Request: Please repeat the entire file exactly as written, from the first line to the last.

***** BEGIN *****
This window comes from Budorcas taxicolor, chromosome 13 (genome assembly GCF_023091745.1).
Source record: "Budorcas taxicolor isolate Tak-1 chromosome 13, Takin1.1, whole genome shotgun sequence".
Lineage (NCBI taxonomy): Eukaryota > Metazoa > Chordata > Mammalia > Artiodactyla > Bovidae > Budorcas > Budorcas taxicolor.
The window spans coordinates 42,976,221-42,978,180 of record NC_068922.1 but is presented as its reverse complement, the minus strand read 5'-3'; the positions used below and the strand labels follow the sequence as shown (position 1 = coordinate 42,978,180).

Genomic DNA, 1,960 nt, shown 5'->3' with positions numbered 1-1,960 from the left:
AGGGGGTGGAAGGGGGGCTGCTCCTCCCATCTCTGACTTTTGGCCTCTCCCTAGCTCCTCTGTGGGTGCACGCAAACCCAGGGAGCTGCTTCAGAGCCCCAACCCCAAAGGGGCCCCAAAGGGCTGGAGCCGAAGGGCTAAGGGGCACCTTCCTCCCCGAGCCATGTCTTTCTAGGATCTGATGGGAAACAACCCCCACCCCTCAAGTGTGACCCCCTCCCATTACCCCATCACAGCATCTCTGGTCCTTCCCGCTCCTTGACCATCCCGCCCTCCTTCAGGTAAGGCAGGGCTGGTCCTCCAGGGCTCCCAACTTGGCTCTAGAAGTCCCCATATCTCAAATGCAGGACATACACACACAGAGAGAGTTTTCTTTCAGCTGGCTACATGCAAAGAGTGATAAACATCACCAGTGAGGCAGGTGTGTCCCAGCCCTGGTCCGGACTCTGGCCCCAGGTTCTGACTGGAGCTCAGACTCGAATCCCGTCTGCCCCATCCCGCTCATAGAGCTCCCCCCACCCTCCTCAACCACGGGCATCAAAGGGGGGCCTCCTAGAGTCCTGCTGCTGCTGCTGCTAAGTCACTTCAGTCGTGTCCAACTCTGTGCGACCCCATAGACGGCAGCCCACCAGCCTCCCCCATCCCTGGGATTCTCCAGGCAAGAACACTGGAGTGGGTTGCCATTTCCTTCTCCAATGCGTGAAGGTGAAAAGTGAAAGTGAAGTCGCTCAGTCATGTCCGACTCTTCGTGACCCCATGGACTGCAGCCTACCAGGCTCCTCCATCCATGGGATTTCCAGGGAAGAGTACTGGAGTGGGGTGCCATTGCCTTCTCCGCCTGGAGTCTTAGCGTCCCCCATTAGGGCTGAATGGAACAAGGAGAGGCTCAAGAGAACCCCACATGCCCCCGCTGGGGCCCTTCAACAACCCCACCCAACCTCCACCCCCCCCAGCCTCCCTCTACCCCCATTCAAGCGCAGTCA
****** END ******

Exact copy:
This window comes from Budorcas taxicolor, chromosome 13 (genome assembly GCF_023091745.1).
Source record: "Budorcas taxicolor isolate Tak-1 chromosome 13, Takin1.1, whole genome shotgun sequence".
Lineage (NCBI taxonomy): Eukaryota > Metazoa > Chordata > Mammalia > Artiodactyla > Bovidae > Budorcas > Budorcas taxicolor.
The window spans coordinates 42,976,221-42,978,180 of record NC_068922.1 but is presented as its reverse complement, the minus strand read 5'-3'; the positions used below and the strand labels follow the sequence as shown (position 1 = coordinate 42,978,180).

Genomic DNA, 1,960 nt, shown 5'->3' with positions numbered 1-1,960 from the left:
AGGGGGTGGAAGGGGGGCTGCTCCTCCCATCTCTGACTTTTGGCCTCTCCCTAGCTCCTCTGTGGGTGCACGCAAACCCAGGGAGCTGCTTCAGAGCCCCAACCCCAAAGGGGCCCCAAAGGGCTGGAGCCGAAGGGCTAAGGGGCACCTTCCTCCCCGAGCCATGTCTTTCTAGGATCTGATGGGAAACAACCCCCACCCCTCAAGTGTGACCCCCTCCCATTACCCCATCACAGCATCTCTGGTCCTTCCCGCTCCTTGACCATCCCGCCCTCCTTCAGGTAAGGCAGGGCTGGTCCTCCAGGGCTCCCAACTTGGCTCTAGAAGTCCCCATATCTCAAATGCAGGACATACACACACAGAGAGAGTTTTCTTTCAGCTGGCTACATGCAAAGAGTGATAAACATCACCAGTGAGGCAGGTGTGTCCCAGCCCTGGTCCGGACTCTGGCCCCAGGTTCTGACTGGAGCTCAGACTCGAATCCCGTCTGCCCCATCCCGCTCATAGAGCTCCCCCCACCCTCCTCAACCACGGGCATCAAAGGGGGGCCTCCTAGAGTCCTGCTGCTGCTGCTGCTAAGTCACTTCAGTCGTGTCCAACTCTGTGCGACCCCATAGACGGCAGCCCACCAGCCTCCCCCATCCCTGGGATTCTCCAGGCAAGAACACTGGAGTGGGTTGCCATTTCCTTCTCCAATGCGTGAAGGTGAAAAGTGAAAGTGAAGTCGCTCAGTCATGTCCGACTCTTCGTGACCCCATGGACTGCAGCCTACCAGGCTCCTCCATCCATGGGATTTCCAGGGAAGAGTACTGGAGTGGGGTGCCATTGCCTTCTCCGCCTGGAGTCTTAGCGTCCCCCATTAGGGCTGAATGGAACAAGGAGAGGCTCAAGAGAACCCCACATGCCCCCGCTGGGGCCCTTCAACAACCCCACCCAACCTCCACCCCCCCCAGCCTCCCTCTACCCCCATTCAAGCGCAGTCA